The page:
(2) Born within a country – Most people are automatically citizens of the state in which they are born. This form of citizenship originated in England where those who were born within the realm were subjects of the monarch (a concept pre-dating citizenship), and is common in common law countries.
(3) Marriage to a citizen. – Many countries fast-track naturalization based on the marriage of a person to a citizen. Countries which are destinations for such immigration often have regulations to try to detect sham marriages, where a citizen marries a non-citizen typically for payment, without them having the intention of living as man and wife.
(4) Naturalization – States normally grant citizenship to people who have entered the country legally and been granted leave to stay, or been granted political asylum, and also lived there for a specified period. In some countries naturalization is subject to conditions which may include passing a test demonstrating reasonable knowledge of the language or way of life of the host country, good conduct (no serious criminal record), swearing allegiance to their new state or its ruler, and renouncing their prior citizenship. Some states allow dual citizenship and do not require naturalized citizens to renounce any other citizenship.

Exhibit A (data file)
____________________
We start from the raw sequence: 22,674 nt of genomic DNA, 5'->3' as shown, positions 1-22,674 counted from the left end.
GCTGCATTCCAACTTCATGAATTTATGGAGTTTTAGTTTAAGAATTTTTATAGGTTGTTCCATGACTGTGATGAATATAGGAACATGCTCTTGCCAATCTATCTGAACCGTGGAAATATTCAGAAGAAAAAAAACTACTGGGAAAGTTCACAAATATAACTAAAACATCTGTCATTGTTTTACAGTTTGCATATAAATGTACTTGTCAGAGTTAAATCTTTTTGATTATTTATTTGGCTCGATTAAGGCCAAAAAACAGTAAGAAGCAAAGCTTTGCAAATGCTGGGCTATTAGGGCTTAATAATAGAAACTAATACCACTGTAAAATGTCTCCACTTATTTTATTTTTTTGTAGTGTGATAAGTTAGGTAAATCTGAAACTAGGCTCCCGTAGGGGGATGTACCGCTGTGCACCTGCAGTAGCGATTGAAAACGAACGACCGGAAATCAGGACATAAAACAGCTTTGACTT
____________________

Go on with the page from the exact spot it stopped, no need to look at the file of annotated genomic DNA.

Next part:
(5) Excluded categories – In the past there have been exclusions on entitlement to citizenship on grounds such as skin color, ethnicity, sex, and free status (not being a slave). Most of these exclusions no longer apply in most places. Slavery permitted slave-owners to have substantial free time, and enabled participation in public life. Citizenship meant having rights to have possessions, immunities, expectations, which were “available in many kinds and degrees, available or unavailable to many kinds of person for many kinds of reason”. And the law, itself, was a kind of bond uniting people. During the Renaissance, people transitioned from being subjects of a king or queen to being citizens of a city and later to a nation. Each city had its own law, courts, and independent administration. And being a citizen often meant being subject to the city’s law in addition to having power in some instances to help choose officials. The rise of citizenship was linked to the rise of republicanism, according to one account, since independent citizens meant that kings had less power. Citizenship became an idealized, almost abstract, concept, and did not signify a submissive relation with a lord or count, but rather indicated the bond between a person and the state in the rather abstract sense of having rights and duties.